“Far-out Far East Rickshaw Rally—Racing to the Son™ is a VBS race that will have kids dashing through the streets of Tokyo, climbing Mt. Fuji, and diving for pearls,” says a promotion of LifeWay Christian Resources’ 2004 Vacation Bible School curriculum on the company’s Web site.
But some Asian Americans are taking offense at the use of stereotypes in Southern Baptist churches like rickshaw races, kimonos, chopsticks, takeout boxes and karate uniforms.
“While LifeWay’s attempt at incorporating diversity into their curriculum is admirable and appreciated, the resulting product is grossly misguided and inappropriate,” contends a Web site, “Reconsidering Rickshaw Rally,” aimed at raising awareness of concerns about the curriculum.<?xml:namespace prefix = o ns = “urn:schemas-microsoft-com:office:office” />
“It’s devastating and disturbing to know that there are children in many different churches across the U.S. whose first exposure to Asian culture will be this stereotypical, racially offensive material,” says the site, which lists as a contact person the Rev. Soong-Chan Rah, senior pastor of Cambridge Community Fellowship Church in Cambridge, Mass.
The Baptist Convention of New England appears to agree, adopting a resolution earlier this month supporting state convention staff in their decision not to promote the “Rickshaw Rally” material.
“We believe that, however unintentional, a mistake was made with this year’s theme,” said Jim Wideman, the state convention’s executive director, quoted in Baptist Press. “Asian Americans in <?xml:namespace prefix = st1 ns = “urn:schemas-microsoft-com:office:smarttags” />New England have found this theme focusing on the rickshaw to be insensitive and to be a poor representation of Asian culture. Some have found it highly offensive. We did not feel that we could stay sensitive to our culture and context in New England and promote this material.”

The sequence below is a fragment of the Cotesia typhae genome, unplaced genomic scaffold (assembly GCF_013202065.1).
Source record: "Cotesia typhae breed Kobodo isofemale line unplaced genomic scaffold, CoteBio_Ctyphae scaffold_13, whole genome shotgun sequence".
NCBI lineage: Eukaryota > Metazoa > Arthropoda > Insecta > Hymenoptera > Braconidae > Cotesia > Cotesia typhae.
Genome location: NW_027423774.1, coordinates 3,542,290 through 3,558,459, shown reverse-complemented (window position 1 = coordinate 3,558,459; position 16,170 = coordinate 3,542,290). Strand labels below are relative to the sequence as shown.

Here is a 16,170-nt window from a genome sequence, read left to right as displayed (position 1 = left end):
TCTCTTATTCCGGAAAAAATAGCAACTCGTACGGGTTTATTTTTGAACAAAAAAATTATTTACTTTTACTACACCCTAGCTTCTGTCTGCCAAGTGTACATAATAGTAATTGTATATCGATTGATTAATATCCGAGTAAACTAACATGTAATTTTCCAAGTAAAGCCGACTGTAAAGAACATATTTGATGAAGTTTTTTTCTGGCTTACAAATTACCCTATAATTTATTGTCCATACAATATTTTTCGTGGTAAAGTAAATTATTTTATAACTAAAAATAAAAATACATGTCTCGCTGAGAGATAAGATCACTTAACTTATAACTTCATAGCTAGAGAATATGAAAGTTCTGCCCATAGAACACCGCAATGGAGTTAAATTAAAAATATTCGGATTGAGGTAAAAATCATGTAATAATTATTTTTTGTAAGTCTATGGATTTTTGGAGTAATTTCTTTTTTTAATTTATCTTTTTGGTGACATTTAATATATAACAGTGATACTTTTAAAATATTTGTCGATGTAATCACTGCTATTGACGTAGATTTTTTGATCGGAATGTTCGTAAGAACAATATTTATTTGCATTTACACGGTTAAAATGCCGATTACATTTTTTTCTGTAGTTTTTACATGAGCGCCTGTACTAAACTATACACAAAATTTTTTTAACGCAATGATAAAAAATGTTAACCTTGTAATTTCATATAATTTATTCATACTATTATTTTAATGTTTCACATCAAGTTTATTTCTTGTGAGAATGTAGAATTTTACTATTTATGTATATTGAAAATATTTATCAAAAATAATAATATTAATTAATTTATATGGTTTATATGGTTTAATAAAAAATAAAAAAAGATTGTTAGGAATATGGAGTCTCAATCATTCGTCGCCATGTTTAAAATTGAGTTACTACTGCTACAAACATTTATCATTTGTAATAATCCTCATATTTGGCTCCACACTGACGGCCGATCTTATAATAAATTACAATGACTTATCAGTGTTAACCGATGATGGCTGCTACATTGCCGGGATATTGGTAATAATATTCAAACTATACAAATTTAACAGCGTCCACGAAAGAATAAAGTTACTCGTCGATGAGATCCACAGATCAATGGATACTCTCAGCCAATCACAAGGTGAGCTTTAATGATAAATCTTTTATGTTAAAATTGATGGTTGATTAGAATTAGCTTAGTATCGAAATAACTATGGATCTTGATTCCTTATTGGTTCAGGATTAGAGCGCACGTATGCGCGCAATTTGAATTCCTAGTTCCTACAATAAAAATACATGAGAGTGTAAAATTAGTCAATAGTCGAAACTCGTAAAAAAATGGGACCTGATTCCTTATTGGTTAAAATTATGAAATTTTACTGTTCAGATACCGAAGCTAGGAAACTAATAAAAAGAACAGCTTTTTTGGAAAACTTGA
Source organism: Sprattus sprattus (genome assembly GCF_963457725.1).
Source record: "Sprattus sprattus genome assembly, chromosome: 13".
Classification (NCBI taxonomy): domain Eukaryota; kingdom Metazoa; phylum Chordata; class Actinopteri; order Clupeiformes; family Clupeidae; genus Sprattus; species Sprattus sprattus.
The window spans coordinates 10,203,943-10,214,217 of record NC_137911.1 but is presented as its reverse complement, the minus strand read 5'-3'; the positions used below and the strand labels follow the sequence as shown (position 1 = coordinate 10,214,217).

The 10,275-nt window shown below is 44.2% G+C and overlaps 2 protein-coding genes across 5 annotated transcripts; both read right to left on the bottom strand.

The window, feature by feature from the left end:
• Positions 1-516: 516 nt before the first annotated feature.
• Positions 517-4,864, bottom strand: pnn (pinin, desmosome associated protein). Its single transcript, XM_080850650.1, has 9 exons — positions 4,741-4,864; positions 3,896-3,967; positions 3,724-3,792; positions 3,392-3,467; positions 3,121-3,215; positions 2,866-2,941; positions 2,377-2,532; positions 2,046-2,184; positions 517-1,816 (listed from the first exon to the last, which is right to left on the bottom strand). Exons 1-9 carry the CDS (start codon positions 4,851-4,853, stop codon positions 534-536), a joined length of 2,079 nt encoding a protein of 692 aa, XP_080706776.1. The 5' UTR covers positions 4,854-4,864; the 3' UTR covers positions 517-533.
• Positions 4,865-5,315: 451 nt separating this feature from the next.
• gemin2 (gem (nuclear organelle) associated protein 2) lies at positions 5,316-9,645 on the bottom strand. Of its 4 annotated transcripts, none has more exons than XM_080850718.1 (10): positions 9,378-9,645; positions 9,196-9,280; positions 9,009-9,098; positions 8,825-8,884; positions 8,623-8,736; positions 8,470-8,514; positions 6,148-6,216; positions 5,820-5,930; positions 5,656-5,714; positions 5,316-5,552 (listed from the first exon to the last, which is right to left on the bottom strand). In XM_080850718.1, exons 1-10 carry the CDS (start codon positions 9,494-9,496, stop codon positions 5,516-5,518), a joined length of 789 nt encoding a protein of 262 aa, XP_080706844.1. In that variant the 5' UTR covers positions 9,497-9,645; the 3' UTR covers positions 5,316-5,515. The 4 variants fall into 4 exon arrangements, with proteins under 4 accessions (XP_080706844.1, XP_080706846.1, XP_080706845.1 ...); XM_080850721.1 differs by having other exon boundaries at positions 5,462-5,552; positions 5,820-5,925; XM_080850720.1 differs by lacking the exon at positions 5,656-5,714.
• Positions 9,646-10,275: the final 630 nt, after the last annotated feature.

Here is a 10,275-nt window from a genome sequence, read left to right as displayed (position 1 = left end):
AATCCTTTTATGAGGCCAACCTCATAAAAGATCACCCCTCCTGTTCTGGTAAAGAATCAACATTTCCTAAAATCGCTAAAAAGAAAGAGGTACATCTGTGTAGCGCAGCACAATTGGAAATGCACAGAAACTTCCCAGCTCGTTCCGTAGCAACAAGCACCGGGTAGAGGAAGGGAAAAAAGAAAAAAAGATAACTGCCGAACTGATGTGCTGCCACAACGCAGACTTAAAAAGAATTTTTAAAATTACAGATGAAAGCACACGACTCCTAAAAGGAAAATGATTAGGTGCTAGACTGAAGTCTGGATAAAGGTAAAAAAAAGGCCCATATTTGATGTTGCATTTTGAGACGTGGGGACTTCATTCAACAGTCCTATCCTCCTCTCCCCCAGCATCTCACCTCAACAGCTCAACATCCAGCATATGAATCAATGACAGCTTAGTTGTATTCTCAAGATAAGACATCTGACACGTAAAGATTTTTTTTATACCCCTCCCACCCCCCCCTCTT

Wideman said the state convention is not at odds with LifeWay and plans to promote other material produced by the Southern Baptist Convention’s publishing house as an alternative. A LifeWay spokesperson expressed appreciation for that but disagreed that the material is offensive.
“We have listened carefully to every person who has expressed a concern about the curriculum and responded appropriately,” said Mary Katharine Hunt, VBS division project manager, in a statement. “We simply disagree with those who make negative charges about our VBS curriculum.”
For every concern raised by an Asian American, Hunt said, “we are receiving dozens of positive responses from Asian Americans that tell us we are fulfilling our intent to lift up another culture and share the message of hope for all people in Jesus Christ.”
LifeWay has declined to recall the material or to promote alternatives, but company President Jimmy Draper pledged to review it and “enter into substantive discussion with Asian-Americans regarding the marketing and content of the VBS material,” according to a Sept. 3 update on the “Reconsidering Rickshaw Rally” Web site.
But in another update posted Tuesday, Pastor Rah said Draper didn’t follow through with that promise and released the product with no substantive changes. When confronted, he said, Draper replied that LifeWay is “learning in the process” but “the decisions we make in this are ours to make and not yours.”